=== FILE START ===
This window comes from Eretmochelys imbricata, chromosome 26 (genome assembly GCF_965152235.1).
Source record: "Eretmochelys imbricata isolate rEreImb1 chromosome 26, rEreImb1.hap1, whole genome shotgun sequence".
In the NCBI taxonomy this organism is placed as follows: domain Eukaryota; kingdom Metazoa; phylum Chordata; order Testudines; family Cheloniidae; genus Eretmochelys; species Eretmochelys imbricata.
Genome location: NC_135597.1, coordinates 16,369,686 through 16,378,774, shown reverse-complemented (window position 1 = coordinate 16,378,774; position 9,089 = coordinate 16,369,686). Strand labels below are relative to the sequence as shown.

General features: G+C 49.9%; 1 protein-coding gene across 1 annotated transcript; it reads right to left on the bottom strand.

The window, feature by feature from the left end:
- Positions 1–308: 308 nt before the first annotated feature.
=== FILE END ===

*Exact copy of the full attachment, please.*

This window comes from Eretmochelys imbricata, chromosome 26 (genome assembly GCF_965152235.1).
Source record: "Eretmochelys imbricata isolate rEreImb1 chromosome 26, rEreImb1.hap1, whole genome shotgun sequence".
In the NCBI taxonomy this organism is placed as follows: domain Eukaryota; kingdom Metazoa; phylum Chordata; order Testudines; family Cheloniidae; genus Eretmochelys; species Eretmochelys imbricata.
Genome location: NC_135597.1, coordinates 16,369,686 through 16,378,774, shown reverse-complemented (window position 1 = coordinate 16,378,774; position 9,089 = coordinate 16,369,686). Strand labels below are relative to the sequence as shown.

General features: G+C 49.9%; 1 protein-coding gene across 1 annotated transcript; it reads right to left on the bottom strand.

The window, feature by feature from the left end:
- Positions 1–308: 308 nt before the first annotated feature.